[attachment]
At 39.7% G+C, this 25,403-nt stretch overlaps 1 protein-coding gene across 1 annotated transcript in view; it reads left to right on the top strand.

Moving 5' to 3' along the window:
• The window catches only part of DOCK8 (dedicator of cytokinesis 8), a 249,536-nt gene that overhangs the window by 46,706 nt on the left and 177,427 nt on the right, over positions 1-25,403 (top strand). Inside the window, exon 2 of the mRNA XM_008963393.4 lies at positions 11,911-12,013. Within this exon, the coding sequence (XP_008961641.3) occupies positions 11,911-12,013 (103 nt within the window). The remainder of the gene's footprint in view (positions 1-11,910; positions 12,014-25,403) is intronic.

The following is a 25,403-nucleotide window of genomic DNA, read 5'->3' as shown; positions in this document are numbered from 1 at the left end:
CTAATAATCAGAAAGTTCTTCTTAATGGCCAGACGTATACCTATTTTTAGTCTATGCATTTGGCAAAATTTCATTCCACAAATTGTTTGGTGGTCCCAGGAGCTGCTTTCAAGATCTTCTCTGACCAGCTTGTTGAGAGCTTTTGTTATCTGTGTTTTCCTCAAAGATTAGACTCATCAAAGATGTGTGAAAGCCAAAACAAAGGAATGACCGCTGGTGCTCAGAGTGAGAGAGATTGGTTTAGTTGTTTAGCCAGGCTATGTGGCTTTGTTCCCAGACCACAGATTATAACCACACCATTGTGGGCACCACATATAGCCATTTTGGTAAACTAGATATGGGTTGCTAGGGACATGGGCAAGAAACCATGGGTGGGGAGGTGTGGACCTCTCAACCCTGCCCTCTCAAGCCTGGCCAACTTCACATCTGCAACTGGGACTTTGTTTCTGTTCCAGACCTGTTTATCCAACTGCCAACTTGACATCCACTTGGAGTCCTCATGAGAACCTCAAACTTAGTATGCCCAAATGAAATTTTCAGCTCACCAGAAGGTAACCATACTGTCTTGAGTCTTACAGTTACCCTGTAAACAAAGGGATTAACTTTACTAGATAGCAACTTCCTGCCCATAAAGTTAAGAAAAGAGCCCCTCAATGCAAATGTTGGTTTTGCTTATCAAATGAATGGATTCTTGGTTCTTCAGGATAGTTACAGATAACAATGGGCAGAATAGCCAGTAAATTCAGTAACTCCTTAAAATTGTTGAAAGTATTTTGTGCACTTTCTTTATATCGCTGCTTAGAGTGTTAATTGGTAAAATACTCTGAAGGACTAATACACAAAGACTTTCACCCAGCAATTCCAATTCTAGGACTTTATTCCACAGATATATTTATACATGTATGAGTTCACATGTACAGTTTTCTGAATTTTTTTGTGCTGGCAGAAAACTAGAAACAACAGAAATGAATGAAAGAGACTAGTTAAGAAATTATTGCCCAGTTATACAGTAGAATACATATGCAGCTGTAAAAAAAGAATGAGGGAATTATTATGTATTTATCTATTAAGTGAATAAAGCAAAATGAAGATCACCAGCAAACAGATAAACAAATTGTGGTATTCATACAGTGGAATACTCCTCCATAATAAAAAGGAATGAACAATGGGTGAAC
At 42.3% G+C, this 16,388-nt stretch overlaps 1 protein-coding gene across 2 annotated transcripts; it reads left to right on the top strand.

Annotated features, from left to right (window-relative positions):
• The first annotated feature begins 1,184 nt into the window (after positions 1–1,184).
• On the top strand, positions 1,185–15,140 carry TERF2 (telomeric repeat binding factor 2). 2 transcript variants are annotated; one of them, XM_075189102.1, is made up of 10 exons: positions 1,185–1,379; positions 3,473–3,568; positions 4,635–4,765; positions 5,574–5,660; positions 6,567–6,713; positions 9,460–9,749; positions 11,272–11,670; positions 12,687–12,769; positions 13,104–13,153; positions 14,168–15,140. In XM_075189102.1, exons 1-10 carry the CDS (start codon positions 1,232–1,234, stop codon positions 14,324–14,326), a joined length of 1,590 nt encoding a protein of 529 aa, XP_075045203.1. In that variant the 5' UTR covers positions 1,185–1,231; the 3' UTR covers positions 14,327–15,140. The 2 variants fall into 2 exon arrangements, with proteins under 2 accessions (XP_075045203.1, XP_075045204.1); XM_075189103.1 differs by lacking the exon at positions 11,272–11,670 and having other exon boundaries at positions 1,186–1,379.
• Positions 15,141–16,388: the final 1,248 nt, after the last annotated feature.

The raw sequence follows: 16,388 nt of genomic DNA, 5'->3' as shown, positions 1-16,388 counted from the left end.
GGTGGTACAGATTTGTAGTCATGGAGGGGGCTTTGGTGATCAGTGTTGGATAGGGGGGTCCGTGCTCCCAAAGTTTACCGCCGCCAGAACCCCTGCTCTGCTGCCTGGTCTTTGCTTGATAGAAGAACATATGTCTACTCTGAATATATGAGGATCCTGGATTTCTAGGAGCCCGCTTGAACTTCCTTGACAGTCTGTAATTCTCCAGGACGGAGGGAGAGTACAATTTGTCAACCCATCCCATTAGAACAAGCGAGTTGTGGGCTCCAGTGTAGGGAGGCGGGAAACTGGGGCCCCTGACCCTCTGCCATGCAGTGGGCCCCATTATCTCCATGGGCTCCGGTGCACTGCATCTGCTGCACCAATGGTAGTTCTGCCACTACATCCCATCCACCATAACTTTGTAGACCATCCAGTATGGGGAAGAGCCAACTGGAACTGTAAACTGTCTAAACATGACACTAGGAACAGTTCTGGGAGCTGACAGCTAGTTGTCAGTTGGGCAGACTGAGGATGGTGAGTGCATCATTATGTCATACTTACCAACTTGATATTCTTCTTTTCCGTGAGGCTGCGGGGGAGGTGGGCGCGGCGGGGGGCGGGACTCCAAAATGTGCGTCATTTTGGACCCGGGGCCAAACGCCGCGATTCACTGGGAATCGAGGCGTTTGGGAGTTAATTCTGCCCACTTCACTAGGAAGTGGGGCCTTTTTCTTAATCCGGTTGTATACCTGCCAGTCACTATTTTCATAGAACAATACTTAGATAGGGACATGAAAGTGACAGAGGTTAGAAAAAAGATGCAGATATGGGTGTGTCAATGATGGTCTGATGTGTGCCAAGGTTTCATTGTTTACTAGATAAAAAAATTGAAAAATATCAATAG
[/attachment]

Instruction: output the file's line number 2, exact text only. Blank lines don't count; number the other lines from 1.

Moving 5' to 3' along the window: